Kemal Aydin, Ph.D.
Program Chair, Information Technology

Kemal Aydin received his Ph.D. in Applied Computing from University of Arkansas at Little Rock in 2009. He has worked at the University of Arkansas at Pine Bluff for 3 years, then at the North American University for 5 years. He published “Unsupervised Learning Algorithms” books in 2016 by Springer. He received $15,000 grant from Microsoft for Machine Learning LAB. He has developed the following labs: Academia, ACM-ICPC, ACM-W, AI, Bioinformatics, Cybersecurity, Design, Drone, Industry, and Starter Lab. His research interests are biomedical signal processing, artificial neural networks, data mining and computational thinking. He loves coaching students on soft skills.

Todd Whittaker, Ph.D.
Department Chair, Computing Sciences & Mathematics

Todd Whittaker currently serves as the department chair for Computer and Information Sciences and program chair for Information Technology and Cybersecurity at Franklin University. He has more than 20 years experience in computer-related fields and has previously held positions as an associate professor at DeVry University, software engineer at Battelle Memorial Institute and UNIX systems administrator at the University of Akron. He has extensive knowledge of object-oriented programming languages, design patterns, development processes, systems administration, network security, software security, curriculum and technology education. Todd holds an MS in Computer Science and a PhD in Information Systems. Todd enjoys outdoor activities such as long distance running, hiking, and camping; spending time with his wife and children; and teaching in a small home group Bible study.

Chunbo Chu, Ph.D.
Program Chair, Computer Science

Chunbo Chu is the program chair of the B.S. in Computer Science and the program chair of the M.S. in Computer Science at Franklin University. He has been a lead faculty of Computer Science at Franklin University since July 2008. Dr. Chu received his bachelor's and master's degrees in Computer Science from Fudan University (Shanghai, China) in 1997 and 2000 respectively, and a Ph.D. in Computer Science from Wayne State University in 2008. Dr. Chu’s current interests include monitoring and predicate detection in distributed systems, synchrony, emergent internet technologies and computer science education.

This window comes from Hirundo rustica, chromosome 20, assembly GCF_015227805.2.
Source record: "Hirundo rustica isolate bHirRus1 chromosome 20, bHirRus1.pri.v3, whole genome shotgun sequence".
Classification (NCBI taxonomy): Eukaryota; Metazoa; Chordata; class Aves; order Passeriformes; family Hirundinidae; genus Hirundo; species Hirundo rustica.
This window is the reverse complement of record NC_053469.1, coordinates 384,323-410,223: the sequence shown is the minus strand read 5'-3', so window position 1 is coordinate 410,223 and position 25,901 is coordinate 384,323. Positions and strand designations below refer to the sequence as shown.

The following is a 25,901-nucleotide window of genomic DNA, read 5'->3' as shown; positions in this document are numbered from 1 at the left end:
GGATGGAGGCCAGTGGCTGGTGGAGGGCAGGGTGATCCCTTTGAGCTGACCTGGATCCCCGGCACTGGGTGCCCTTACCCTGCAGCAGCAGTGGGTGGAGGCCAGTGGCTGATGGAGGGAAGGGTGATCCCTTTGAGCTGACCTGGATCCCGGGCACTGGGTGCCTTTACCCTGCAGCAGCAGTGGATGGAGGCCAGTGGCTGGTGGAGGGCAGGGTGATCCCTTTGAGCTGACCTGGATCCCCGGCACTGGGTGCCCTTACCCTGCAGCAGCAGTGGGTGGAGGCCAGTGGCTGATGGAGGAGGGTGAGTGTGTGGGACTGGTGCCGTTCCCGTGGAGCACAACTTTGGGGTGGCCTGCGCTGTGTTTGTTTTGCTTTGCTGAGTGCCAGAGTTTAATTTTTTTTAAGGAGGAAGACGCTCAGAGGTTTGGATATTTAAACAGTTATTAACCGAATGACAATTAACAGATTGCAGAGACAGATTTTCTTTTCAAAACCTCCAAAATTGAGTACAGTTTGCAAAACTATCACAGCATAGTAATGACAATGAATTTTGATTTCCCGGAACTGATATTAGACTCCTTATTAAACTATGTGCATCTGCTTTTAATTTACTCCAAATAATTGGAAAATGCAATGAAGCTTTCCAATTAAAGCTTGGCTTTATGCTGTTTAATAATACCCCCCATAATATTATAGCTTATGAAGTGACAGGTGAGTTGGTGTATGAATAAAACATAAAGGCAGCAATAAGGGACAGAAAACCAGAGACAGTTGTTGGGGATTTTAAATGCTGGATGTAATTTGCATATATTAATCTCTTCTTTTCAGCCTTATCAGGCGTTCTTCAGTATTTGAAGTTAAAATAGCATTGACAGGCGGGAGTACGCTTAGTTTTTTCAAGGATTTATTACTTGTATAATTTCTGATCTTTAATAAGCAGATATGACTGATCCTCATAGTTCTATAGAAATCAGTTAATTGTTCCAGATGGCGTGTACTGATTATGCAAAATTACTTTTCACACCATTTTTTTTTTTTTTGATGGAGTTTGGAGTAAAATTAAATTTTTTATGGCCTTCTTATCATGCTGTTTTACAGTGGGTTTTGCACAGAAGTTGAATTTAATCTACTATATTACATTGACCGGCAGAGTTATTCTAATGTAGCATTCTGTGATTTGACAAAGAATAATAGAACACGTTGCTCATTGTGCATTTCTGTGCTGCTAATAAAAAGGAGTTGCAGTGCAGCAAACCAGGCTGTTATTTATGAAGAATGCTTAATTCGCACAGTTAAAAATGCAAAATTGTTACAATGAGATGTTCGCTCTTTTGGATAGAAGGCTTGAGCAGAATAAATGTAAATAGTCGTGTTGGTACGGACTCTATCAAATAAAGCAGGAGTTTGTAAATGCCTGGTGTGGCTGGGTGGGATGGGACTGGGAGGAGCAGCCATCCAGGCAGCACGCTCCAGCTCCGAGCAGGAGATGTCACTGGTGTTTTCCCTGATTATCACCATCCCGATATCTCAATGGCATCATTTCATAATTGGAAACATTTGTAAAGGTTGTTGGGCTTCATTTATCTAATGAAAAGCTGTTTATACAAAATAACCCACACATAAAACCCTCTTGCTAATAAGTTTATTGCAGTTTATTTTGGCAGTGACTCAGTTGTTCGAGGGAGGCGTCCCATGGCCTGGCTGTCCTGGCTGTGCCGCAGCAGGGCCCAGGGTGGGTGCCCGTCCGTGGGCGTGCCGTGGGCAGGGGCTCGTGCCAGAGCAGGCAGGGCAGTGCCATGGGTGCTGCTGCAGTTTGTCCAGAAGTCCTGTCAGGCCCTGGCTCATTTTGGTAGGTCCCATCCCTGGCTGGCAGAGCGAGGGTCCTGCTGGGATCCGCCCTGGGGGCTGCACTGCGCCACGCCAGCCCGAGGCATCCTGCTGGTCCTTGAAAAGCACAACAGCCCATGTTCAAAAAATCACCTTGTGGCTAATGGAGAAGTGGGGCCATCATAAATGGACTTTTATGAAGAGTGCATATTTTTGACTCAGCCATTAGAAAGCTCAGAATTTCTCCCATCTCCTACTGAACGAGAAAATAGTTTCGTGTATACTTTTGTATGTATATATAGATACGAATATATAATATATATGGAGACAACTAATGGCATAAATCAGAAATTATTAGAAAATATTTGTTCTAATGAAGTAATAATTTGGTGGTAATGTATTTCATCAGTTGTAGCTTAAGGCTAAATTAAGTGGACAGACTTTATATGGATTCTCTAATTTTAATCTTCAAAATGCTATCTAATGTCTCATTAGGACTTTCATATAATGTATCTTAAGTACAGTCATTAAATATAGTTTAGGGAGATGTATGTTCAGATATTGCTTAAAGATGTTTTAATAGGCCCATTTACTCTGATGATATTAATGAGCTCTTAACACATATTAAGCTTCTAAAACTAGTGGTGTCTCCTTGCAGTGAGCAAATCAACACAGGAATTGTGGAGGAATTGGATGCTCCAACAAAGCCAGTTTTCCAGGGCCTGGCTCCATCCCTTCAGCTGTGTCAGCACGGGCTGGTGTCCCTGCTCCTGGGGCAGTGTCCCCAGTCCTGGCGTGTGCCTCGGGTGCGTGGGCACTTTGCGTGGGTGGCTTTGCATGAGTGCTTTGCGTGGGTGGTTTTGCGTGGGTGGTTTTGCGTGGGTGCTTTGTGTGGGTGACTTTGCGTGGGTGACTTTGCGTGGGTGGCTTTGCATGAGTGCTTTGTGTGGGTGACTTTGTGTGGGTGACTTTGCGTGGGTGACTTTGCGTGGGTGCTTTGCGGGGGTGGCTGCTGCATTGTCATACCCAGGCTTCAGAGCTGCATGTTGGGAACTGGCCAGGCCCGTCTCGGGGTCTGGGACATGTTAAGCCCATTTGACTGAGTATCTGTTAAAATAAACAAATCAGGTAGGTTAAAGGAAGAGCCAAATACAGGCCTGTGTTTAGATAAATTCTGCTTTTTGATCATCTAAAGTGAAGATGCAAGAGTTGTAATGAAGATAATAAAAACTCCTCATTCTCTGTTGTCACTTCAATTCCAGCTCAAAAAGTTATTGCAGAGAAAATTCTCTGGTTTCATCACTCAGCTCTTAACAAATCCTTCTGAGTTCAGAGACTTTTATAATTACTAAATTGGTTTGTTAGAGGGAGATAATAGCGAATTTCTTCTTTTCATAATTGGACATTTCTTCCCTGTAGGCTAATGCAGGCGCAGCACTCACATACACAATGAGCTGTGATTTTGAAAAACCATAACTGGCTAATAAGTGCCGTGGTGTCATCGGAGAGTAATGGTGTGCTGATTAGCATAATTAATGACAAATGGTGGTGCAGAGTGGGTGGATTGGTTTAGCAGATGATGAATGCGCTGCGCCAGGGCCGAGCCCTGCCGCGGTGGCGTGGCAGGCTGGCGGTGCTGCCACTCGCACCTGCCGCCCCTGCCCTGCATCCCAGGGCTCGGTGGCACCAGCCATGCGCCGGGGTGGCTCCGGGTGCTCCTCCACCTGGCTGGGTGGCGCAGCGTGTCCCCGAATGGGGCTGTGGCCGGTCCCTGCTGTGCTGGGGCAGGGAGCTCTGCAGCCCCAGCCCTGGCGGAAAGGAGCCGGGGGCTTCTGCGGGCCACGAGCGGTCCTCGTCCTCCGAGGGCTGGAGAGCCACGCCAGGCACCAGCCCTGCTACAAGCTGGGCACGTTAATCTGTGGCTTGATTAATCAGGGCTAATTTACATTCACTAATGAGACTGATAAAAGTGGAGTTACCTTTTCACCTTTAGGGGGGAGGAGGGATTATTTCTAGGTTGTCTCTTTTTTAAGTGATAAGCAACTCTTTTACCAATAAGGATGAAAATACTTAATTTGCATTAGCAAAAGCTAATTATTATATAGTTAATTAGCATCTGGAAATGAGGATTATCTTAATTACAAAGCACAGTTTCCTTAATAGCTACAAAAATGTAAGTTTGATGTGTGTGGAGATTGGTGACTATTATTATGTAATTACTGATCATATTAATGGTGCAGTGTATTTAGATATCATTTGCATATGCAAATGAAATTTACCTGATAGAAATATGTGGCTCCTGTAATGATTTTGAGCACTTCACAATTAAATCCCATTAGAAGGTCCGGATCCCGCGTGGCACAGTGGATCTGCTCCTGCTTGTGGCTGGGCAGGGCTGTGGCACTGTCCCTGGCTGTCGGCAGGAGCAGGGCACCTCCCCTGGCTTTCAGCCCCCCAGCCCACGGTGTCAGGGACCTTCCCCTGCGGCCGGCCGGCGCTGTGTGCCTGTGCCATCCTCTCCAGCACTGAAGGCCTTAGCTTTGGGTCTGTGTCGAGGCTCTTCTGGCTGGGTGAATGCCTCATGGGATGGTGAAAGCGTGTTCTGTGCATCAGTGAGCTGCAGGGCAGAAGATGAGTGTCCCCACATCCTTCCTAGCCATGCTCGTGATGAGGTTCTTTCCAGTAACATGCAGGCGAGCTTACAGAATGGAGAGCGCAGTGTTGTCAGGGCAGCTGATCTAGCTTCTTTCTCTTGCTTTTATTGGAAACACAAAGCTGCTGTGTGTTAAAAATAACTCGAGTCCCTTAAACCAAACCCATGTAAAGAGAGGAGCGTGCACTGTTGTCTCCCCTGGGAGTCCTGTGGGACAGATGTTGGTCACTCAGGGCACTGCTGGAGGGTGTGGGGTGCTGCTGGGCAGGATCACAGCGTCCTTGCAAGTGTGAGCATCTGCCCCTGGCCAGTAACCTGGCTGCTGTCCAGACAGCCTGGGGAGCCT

Alex Heckman, Ph.D.
Department Chair, Public Administration

Alex Heckman is chair of the Department of Public Administration and chair and founder of the Public Administration programs at Franklin University. He received his Ph.D. in Public Policy and Management and MPA from The Ohio State University. Dr. Heckman’s research and professional presentations focus on ethical leadership, policy implementation, improving organizational performance, conducting high-quality teaching research, and the nature of good management and its impact on organizational performance. His research has been published in the Journal of Public Administration Research and Theory, Public Management Review, and by the Pew Charitable Trusts.
Dr. Heckman has extensive practitioner experience having served a 4-year term as a non-partisan elected school board member in one of the largest school districts in Ohio, worked as a manager and performance auditor for the Ohio Auditor of State, and as a non-partisan budget and policy analyst for the Ohio Legislature. He currently volunteers as a Guardian Ad Litem for Court Appointed Special Advocates (CASA) of Franklin County and serves as a member Westerville City Council.

Chenelle Jones, Ph.D.
Assistant Dean, Community Engagement & Program Chair, Public Safety Programs